Bruce Kulick – The KISS Asylum Interview

©Elizabeth Sneed/Elizabeth A. White – Please do not reprint/reproduce without express written permission.

KA: Bruce, you must be very relieved that “Carnival of Souls” is finally being released after well over a year of being in limbo. Perhaps you could run down the tracks on the album and give fans your thoughts on each song.

“Hate” – A very aggressive track form Gene that is very heavy and mean, classic Gene in the “Unholy” vibe.

“Rain” – A dark and slippery track that Paul wails on in the chorus. Nasty guitar work that I love. Trippy time signature too.

“Master & Slave” – A great, catchy riff from Paul that was a tough one to arrange, but it really shines with a dark bridge and great ending.

“Childhood’s End” – Gene’s opus to a friend, not sure if the friend is real. Great classic hooks and lots of production, kids and all, in an Ezrin fashion. Recording debut of my signature ESP in the solo, with double harmony guitar there.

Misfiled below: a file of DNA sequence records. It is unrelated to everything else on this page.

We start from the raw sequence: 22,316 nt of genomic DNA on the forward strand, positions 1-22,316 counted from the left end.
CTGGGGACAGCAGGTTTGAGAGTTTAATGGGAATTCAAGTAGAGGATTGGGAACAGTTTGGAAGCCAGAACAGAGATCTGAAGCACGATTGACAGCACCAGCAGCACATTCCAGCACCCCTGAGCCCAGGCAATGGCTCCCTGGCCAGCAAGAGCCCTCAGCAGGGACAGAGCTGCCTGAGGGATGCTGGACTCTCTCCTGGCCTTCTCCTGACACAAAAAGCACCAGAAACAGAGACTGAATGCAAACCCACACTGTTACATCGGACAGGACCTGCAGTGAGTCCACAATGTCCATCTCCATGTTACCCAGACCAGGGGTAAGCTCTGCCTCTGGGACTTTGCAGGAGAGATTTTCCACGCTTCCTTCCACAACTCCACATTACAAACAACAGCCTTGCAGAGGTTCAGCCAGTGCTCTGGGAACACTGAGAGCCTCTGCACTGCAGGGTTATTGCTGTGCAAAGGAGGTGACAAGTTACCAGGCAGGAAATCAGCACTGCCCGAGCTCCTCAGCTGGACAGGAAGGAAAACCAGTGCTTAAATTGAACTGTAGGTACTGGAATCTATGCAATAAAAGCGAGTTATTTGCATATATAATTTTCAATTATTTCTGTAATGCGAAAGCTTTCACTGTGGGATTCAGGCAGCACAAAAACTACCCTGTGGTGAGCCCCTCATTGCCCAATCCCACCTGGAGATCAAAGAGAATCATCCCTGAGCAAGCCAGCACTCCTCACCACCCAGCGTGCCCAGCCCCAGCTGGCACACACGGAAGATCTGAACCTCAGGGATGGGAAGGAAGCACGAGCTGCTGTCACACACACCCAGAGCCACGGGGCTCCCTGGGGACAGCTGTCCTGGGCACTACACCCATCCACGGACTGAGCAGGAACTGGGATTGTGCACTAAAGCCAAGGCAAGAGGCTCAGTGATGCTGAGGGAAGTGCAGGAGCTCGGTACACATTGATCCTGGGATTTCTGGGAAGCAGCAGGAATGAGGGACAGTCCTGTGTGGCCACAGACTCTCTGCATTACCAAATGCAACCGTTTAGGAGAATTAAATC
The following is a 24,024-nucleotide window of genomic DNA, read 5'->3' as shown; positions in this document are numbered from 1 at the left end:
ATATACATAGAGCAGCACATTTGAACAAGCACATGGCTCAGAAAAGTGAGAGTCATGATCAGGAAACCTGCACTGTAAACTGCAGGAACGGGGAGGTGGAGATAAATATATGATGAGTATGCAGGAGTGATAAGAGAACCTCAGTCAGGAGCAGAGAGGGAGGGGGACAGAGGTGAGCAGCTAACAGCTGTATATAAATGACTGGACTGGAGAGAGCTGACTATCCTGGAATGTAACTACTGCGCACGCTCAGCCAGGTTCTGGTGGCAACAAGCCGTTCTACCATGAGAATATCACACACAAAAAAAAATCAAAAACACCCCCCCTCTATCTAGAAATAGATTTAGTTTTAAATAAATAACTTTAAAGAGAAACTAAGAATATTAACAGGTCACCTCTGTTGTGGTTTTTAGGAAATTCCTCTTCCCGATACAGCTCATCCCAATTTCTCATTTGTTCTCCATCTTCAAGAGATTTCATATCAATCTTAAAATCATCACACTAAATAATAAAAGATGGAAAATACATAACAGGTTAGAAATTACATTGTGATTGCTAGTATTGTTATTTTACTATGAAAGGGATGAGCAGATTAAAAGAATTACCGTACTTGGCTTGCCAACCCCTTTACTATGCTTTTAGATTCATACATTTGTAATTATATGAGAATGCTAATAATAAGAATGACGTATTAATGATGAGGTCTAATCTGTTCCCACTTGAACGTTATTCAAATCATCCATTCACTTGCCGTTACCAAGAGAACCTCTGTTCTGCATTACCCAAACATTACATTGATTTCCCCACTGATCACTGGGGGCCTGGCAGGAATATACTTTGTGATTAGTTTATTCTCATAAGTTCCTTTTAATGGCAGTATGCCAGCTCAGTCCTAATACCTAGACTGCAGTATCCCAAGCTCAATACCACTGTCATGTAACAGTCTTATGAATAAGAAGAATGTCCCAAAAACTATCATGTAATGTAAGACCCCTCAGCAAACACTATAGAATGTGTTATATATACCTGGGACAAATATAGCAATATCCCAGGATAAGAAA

“I Will Be There” – Great acoustic stuff here with Paul on 12 string and me on a 6 string acoustic with a classical guitar solo on nylon strings, which was a KISS first. Written for Evan, Paul’s kid.

“Jungle” – A nasty bass line with a wild, repeating guitar riff that sets up a jungle rhythm. Very much fun to play and reminds me of one of my favorite bands, CREAM.

“In My Head” – Dark, ugly and relentless guitars and vocals from Gene. Love the solo.

“It Never Goes Away” – Very moody song from Paul that has a 12 string Rickenbacker solo. Gene got me the Rickenbacker for my B-day!

“I Confess” – Very moody again from Gene. We used a string section on this that I played along with on my signature ESP. Cool, trippy Les Paul solo in the middle and at the end…. sounds like I was drunk!

“Seduction of the Innocent” – Gene’s trip to the middle east with tablas and all. Cool slide guitar from me with lots of delay for the dreamy effect.

“In the Mirror” – Some Hendrixy stuff from me there.

“I Walk Alone” – My epic song that was very hard, but that I am very proud of. It was fun to sing, but to recreate the demo with all the backward stuff was a challenge. I am very proud of how it came out and it was a prophetic title for me.

All The Bridges Burning